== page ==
An investigation into the productivity of block laying on building sites in Kampala
Ouga, Allan Dickens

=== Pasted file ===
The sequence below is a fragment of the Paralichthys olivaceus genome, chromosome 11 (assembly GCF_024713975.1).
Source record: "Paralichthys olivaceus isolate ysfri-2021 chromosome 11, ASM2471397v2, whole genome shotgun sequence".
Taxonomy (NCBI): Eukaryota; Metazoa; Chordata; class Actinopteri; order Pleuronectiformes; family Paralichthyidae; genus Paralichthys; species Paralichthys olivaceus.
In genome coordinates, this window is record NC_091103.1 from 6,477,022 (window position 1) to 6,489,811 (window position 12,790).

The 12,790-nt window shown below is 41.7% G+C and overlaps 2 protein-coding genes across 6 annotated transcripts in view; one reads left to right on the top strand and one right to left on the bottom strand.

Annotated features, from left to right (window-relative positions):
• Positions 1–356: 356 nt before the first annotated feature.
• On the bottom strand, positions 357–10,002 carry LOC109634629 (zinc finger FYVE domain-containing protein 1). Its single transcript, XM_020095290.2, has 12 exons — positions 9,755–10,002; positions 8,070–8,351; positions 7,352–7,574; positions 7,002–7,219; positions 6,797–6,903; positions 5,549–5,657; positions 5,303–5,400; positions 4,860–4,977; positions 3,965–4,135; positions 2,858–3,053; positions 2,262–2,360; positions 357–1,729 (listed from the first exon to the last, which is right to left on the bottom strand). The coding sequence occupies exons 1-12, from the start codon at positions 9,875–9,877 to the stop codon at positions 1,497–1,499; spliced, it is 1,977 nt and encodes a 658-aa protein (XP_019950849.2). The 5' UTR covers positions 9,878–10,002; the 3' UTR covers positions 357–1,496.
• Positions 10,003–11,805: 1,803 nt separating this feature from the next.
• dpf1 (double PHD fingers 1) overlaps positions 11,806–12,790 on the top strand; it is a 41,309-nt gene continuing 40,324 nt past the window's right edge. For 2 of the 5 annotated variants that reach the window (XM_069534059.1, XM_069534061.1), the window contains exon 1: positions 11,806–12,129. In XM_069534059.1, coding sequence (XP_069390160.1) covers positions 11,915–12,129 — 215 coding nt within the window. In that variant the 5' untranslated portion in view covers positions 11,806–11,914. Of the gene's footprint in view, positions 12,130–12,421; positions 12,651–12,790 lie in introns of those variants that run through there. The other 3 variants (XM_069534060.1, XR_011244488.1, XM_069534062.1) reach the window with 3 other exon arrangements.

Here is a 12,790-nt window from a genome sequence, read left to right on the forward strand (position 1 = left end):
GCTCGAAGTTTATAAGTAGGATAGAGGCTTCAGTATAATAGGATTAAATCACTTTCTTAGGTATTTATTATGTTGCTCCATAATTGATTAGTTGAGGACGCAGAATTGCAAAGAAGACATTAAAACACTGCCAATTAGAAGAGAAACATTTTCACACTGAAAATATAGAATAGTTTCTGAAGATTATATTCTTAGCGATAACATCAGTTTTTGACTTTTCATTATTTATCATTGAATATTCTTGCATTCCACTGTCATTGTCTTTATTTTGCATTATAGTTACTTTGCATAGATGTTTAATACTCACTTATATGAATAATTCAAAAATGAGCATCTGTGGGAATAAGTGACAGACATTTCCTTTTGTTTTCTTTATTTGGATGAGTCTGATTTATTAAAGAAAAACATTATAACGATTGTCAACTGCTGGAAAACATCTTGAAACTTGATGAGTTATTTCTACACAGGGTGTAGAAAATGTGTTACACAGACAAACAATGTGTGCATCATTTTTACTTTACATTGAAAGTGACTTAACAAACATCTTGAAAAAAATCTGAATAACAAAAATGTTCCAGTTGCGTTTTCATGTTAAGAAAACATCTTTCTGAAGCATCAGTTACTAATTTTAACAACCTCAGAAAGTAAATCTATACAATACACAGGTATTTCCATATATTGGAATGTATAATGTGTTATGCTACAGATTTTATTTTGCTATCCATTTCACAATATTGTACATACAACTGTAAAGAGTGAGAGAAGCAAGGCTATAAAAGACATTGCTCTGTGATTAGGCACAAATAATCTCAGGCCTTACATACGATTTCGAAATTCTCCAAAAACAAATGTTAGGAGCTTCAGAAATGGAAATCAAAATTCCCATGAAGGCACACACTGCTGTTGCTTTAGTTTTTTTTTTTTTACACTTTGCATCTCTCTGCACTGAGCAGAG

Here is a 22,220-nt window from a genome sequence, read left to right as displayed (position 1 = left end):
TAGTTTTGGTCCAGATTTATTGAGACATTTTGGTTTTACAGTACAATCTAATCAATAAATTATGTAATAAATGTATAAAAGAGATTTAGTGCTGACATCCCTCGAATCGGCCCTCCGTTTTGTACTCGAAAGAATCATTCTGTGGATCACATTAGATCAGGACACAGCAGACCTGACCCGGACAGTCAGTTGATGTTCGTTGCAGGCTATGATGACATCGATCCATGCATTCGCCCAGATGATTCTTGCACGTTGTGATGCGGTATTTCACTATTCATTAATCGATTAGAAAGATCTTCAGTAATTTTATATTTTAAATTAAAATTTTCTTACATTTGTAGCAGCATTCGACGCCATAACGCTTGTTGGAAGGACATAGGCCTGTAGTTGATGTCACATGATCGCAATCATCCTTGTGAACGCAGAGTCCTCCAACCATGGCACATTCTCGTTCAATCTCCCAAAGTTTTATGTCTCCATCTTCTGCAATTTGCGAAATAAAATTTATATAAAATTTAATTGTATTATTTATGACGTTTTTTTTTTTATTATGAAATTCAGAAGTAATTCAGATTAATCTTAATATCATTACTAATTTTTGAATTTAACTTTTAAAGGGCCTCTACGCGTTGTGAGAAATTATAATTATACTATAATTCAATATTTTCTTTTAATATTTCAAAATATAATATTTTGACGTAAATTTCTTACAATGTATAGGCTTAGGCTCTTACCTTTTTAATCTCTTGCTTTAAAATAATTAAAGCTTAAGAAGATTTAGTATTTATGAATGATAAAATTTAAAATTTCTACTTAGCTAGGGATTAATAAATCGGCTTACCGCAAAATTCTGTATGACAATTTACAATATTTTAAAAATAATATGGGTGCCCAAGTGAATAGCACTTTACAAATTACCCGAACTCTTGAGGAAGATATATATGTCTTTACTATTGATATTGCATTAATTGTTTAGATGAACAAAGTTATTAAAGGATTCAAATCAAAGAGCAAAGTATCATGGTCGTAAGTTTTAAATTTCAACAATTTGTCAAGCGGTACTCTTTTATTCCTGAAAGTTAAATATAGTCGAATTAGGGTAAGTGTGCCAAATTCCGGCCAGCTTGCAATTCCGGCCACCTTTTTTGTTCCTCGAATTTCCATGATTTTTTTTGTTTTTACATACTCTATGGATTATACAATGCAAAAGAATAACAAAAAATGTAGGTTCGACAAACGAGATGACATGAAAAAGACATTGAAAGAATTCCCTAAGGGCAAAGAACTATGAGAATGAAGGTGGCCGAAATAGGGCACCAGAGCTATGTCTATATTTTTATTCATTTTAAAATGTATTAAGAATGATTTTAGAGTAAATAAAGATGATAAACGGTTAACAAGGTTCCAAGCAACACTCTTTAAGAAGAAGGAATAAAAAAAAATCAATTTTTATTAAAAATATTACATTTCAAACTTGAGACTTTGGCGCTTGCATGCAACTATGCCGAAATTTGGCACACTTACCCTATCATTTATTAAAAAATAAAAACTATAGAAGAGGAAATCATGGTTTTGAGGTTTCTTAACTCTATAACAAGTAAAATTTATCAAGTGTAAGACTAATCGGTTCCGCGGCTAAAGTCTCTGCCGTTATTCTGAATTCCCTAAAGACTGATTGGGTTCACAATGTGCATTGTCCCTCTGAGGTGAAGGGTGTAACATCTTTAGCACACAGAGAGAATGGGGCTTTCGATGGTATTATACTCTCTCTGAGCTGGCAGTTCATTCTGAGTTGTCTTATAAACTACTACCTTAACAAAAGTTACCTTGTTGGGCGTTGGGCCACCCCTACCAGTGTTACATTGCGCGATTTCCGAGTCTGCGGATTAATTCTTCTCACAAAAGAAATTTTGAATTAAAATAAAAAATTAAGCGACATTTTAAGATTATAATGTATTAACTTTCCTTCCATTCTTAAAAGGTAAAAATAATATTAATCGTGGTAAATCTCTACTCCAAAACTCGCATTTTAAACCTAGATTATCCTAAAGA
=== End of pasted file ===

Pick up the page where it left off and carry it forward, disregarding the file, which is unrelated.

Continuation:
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On many public buildings, use is made of concrete blocks. Previous research shows that the productivity of workers is a major cause of poor performance of building projects in Uganda. As such poor productivity of block laying could result in cost overruns, delays and claims. However, there has been no detailed study to document productivity of block layers in terms of work output in comparison with individual attributes of block layers. This is important for proper scheduling of numbers of helpers and other resource planning during construction. This study therefore investigated the productivity of block layers on building sites in Kampala. Data were collected from 160 block layers from 40 building sites in Kampala. In addition, data were collected from individual block layers, site engineers, contractors, clerks-of-works, and building developers on socio-economic factors that influence productivity amongst block layers using a questionnaire. Data were analysed by use of Statistical Package for Social Scientists (SPSS), Microsoft Excel and RStudio. The results show that productivity of block layers is significantly influenced by; work height, number of porters assigned to a block layer and a statistical interaction between the level of education and experience of a block layer. The results further show that the most frequently used blocks in Kampala are of sizes; 400x150x200mm and 400x225x200mm. It was established that at the plinth and with 400x225x200mm blocks, the average productivity of a block layer is 1.15 square meters per hour. The highest productivity recorded with the 225mm thick blocks is 1.18 square meters per hour attained at a wall height interval of (0-1) m while the least is 0.7square meters per hour attained at (5-6) m height interval. For 400x150x200mm blocks, the highest productivity of 1.37sq.m/ hour was obtained at a height interval of (0-1) m and 0.88sq.m/ hr being the least productivity obtained at a height interval of (5-6) m from the ground level. It was concluded that the sizes of concrete blocks commonly used in Kampala differ from the those specified by the Ugandan Ministry of Works and Transport (MoWT). Block laying productivity drops with increase in wall height and block size. It however, rises with a combination of skill and experience levels of a block layer. Increase in the number of porters assigned increases the block laying productivity up to a certain point where an extra porter causes productivity to reduce. Other factors that influence block laying productivity include; late supply of materials and equipment mismanagement, disruption of supplies such as water. The model developed is statistically significant at 95% confidence level, and predicts 65% of the variability in block laying productivity. From the study results, it is recommended that in order to enhance productivity of block laying, block layers should attain relevant skills/experience through vocational studies. Bidders/contractors for block work should rely on acceptable benchmarks to build rates for block work. The current study should be extended in the future to address key issues that would improve predictive ability of the current model for which there was no sufficient researched data. There is need to explore the effect of outside environment(working under sunshine), mortar-mixing and transportation technologies, block laying tools and wages on productivity of a block layer.